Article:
The Amercian doctor and author LH Peters in what was perhaps the first ever book on nutrition Diet & Health: With Key to the Calories proclaimed:
“You may eat what you like… but count your calories!”
Published in 1918, and the first one to sell over a million copies, Diet and Health led to a mathematical understanding of obesity - the so-called CICO hypothesis (Calories in-Calories out).
A relatively simple concept which is easily understood by most:
One gets fat if one eats more and/or exercises less than is needed according to one’s height and age.
In order to lose weight, all that one needs to do is to reverse this equation i.e. exercise more and eat less. This seemingly simple process has been followed, and is still sworn to by millions of individuals worldwide in a bid to lose fat and become fit. However...mostly in vain.
Studies over the last century have shown consistent results. Most serious dieters lose 5-10 kg in the first 3-6 months, after which their progress plateaus, followed by a slow regain of the lost weight (roughly 90% of the dieters regain at least half of their lost weight within 2 years; many of them even more). As most succumb to inertia, leading to lethargy and overconsumption, they remain overweight/obese. It would be worthwhile to ask why efforts of millions of humans and countless scientists failed to crack this seemingly straight forward task?
As Sherlock Holmes said to his friend Dr. Watson, “…when you have excluded the impossible, whatever remains, however improbable, must be the truth.” This might leave us with an uncomfortable truth - there must be something wrong with the CICO hypothesis.
A Calorie (or a Kilo calorie-kcal, or 1000 calories-cal) is a unit of heat-defined as the amount of energy needed to raise the temperature of 1 liter of water by 1° C. Wilbur Atwater calculated the energy content of foods in the late 19th century, and reached the conclusion that the energy content of carbohydrates and proteins is approximately 4 kcal/ g, while that of fat is 9 kcal/g. The average American adult was thought to need about 2000 cal/day for females and 2500 cal/day for males. The average calories needed to be burnt to lose 1 lb weight was estimated around 3500 cal (~7700 cal for 1 kg). This led itself to an easy interpretation - eat 500 calories less per day, remain active, and one should lose 1 lb per week (or 1 kg every fortnight).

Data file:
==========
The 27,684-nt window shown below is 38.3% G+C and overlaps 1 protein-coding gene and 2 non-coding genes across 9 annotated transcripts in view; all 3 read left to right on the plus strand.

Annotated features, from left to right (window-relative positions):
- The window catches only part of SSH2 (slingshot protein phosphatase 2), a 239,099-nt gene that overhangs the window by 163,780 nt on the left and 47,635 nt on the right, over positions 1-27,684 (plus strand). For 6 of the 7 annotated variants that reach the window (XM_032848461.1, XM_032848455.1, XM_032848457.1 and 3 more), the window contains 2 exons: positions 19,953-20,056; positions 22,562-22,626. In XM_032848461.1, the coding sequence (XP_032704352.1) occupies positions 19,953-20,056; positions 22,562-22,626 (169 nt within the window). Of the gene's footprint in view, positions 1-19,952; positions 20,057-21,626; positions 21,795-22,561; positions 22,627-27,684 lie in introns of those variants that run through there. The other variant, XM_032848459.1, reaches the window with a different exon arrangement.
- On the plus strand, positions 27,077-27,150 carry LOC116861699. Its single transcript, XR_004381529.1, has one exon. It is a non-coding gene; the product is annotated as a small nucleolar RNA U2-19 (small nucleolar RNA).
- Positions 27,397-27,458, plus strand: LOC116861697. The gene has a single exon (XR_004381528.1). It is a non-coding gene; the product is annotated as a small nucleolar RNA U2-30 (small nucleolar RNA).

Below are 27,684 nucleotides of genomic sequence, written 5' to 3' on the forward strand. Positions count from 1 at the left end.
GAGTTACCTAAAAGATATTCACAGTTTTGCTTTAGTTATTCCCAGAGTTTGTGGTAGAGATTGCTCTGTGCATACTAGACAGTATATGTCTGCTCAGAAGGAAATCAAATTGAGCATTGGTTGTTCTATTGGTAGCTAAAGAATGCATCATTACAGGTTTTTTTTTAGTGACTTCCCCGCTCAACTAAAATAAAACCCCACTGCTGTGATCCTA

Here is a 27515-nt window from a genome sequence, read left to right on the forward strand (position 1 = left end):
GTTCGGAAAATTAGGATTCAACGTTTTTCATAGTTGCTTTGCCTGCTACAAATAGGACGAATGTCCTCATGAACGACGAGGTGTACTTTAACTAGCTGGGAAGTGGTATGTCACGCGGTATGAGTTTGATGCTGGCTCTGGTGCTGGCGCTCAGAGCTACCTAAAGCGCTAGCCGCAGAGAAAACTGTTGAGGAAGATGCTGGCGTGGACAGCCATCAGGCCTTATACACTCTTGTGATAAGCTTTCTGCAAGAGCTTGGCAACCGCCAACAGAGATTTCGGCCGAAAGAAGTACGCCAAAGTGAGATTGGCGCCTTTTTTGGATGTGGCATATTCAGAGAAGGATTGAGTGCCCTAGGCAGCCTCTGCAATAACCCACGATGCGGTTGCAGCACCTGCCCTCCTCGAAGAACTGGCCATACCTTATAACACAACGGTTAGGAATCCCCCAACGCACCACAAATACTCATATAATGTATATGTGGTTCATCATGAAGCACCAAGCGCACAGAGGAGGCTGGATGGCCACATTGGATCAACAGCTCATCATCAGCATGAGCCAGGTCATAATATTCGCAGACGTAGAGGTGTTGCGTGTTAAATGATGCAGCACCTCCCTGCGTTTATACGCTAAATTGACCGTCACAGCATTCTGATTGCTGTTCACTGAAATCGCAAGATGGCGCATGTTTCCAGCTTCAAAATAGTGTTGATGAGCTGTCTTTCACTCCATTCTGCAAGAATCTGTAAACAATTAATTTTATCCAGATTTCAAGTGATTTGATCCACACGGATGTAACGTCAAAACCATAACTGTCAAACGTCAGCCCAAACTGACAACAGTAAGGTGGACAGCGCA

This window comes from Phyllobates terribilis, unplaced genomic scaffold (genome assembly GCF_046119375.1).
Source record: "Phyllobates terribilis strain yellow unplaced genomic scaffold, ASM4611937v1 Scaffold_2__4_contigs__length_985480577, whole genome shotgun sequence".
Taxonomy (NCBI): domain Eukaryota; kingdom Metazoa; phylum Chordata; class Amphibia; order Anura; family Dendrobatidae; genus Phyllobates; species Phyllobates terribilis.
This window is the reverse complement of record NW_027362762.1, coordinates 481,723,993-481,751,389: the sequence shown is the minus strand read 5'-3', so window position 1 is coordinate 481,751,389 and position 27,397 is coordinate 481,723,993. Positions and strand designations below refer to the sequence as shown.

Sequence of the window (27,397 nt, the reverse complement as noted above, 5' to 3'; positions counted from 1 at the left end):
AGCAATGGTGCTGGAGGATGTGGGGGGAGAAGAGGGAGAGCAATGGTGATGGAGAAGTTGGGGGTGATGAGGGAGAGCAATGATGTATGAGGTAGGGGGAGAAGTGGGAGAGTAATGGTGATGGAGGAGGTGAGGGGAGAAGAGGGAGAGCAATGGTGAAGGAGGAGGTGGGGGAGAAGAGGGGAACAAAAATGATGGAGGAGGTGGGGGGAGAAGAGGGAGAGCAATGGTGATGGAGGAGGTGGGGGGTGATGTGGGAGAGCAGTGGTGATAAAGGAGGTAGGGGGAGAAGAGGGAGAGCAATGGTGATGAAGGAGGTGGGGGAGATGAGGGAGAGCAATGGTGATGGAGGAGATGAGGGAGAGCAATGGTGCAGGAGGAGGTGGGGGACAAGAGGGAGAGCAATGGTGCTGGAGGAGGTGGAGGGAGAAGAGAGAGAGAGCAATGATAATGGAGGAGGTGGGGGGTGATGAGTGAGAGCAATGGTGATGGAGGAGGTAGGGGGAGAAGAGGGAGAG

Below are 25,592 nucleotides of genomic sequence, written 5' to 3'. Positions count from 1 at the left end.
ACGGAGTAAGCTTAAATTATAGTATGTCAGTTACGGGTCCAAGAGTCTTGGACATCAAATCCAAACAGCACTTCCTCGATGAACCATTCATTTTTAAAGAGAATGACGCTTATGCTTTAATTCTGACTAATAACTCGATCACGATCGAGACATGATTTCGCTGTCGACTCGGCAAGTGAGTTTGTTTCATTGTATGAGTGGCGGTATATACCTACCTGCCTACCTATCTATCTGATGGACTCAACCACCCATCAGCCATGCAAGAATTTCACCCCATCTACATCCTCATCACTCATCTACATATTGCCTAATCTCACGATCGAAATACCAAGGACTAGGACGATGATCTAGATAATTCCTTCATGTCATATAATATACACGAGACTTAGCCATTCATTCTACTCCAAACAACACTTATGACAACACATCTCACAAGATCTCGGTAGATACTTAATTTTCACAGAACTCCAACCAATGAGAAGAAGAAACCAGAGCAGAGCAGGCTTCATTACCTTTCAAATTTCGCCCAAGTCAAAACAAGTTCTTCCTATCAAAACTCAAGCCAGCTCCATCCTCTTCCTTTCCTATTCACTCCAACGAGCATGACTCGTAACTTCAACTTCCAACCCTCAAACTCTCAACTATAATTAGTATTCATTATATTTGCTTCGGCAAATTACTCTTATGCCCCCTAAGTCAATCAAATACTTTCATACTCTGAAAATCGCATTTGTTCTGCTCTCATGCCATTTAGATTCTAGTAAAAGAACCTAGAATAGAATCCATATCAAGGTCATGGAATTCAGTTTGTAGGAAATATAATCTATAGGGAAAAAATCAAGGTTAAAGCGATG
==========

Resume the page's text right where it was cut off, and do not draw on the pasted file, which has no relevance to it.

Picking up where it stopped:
This should be easily achievable by any dedicated dieter, and obesity should be rare. The facts, however, are mind boggling. Obesity has multiplied over 3-fold in the last 40 years, diabetes by 4-fold, and heart diseases have become mankind’s biggest scourge in this period. So, what are we missing?
What Are the Problems with Calculations of Calories Consumed?
What Are the Problems with Calculating Calories Burnt?
The other side of the CICO hypothesis is fraught with similar complications. Excluding young athletes, one cannot exercise enough to lose weight consistently or even keep it off, if one is not watching one’s diet. For instance, it would take an average adult 3-4 hours of brisk walk to burn the calories contained in a scoop of ice cream, a piece of chocolate, or the friendly samosa.
Hence even if the CICO is a valid hypothesis, it is a rather complex calculation with many imponderables. If one were to eat the equivalent of just 20 calories extra per day, one would gain about 1 kg every year, everything else remaining the same. Also, one rarely sees the predicted results within expected time. Eating 500 calories per day less than usual for 1 month doesn’t bring about a weight loss of 2 kg, hardly 1 kg or so. And most people feel tired, often listless, lacking in energy and the drive to exercise, and dream about splurging on their favorite dessert; which they do, sooner or later. And that too lasts a few months; soon there is a plateau followed by a slow regain.
So, do calories not matter at all? Of course, they do. But not in the way people think!
More on this next week.
This is a recurring column published every Sunday. Click here to view my other articles on health, nutrition and exercise.
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